Then the jointer is used to flatten one face of the board and give one side a 90 degree angle to that face.

Then the jointer is used to flatten one face of the board and give one side a 90 degree angle to that face.

A planer is used to flatten the other side.

A planer is used to flatten the other side.

Finally, a thickness sander is used to get the board to the right thickness and to make it extra smoooooth. 

Finally, a thickness sander is used to get the board to the right thickness and to make it extra smoooooth. 

All that milling calls for a pup break. (Meet Loup and Dolly! Photo courtesy of Simon Ford.)

All that milling calls for a pup break. (Meet Loup and Dolly! Photo courtesy of Simon Ford.)

Stay tuned for pt. 2, where we cut the planks into actual planter pieces and start putting things together! The last part is very satisfying. You really won't want to miss it.

Sign up for the willow planter course here.

An interview with Carey Jernigan - Woodworker and artist

“I still feel close to that thrilling moment when you suddenly see the world as full of things that somebody made.”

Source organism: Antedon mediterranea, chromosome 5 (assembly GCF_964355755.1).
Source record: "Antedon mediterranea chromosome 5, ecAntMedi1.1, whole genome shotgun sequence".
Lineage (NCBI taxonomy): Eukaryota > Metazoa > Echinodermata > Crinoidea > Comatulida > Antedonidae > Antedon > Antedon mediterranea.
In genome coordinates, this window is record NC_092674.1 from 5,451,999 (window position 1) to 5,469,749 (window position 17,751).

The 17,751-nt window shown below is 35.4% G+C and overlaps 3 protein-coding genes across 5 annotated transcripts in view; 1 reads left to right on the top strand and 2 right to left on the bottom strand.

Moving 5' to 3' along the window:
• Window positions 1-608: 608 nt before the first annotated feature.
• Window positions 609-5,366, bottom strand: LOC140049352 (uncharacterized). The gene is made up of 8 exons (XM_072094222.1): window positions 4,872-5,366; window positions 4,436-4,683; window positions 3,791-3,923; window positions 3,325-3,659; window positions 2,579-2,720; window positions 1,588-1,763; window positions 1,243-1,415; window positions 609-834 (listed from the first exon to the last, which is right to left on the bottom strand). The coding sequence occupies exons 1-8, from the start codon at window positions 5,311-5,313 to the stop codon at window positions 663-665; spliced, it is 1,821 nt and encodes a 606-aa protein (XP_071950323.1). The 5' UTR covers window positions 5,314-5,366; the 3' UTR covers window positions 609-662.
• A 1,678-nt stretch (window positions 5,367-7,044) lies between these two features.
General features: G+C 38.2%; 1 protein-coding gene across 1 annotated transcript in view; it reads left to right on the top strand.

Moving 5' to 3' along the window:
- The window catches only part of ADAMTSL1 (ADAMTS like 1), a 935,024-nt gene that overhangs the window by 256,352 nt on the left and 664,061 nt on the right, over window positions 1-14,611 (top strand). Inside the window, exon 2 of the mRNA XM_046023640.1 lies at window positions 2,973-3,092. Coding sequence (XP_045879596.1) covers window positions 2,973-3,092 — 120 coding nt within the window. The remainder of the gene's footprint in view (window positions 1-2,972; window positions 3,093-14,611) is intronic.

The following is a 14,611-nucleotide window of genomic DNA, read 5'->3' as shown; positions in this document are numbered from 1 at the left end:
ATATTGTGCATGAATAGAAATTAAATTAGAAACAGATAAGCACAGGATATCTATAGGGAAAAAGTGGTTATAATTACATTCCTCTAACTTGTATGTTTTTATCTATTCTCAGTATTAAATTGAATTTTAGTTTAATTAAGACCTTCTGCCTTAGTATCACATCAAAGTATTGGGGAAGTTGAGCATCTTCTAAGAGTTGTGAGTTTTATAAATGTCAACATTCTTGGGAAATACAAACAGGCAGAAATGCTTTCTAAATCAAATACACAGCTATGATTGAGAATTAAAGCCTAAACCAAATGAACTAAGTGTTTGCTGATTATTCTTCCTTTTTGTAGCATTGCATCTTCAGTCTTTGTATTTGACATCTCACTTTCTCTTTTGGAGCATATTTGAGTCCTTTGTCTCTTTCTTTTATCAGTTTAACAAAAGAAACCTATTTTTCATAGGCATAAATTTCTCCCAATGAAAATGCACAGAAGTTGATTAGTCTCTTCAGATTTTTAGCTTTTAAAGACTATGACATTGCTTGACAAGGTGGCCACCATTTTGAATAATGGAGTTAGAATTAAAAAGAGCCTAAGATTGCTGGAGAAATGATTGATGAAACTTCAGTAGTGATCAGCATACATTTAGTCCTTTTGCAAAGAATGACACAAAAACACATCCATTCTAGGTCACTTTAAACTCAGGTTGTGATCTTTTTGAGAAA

Carey talking about wood grain and movement in the step stool class.

Carey talking about wood grain and movement in the step stool class.

Carey Jernigan, one of the founders of the Junction Workshop, came to woodworking from an unexpected place: environmental sciences. While pursuing an academic career in ecology in Halifax she took some time away to re-evaluate and found herself turning towards art. She discovered that art was a way to look at life in a different way and started making things, sometimes with wood.

Something about the contrasting demands of woodworking, how it requires both strength and care, appealed to Carey. When she moved to Toronto she found herself peering into the wood shops in the west end and eventually started going into the shops and inquiring if anyone would hire someone without experience. It was then that she met Heidi who took a risk and took her on as an apprentice. That was five years ago and now Carey is a talented woodworker and furniture maker in her own right.

She is also an artist and incorporates woodworking into her art practice. One of her favourite pieces is a wooden gear pattern that was based on historic wooden patterns that are used in foundries (a factory or workshop that produces metal castings for industrial machinery) as moulds for sand casting. These wooden patterns are used to make an impression in wet sand, then they are removed and hot iron (or another metal) is poured into the impression to make a machine part. *light bulb moment - that pebbly texture on some metal things = sand!*

I spoke to Carey about what she loves about woodworking, her passion for sharing her craft with others, and her favourite piece.

Do you think your initial interest in environmental sciences informs your woodworking?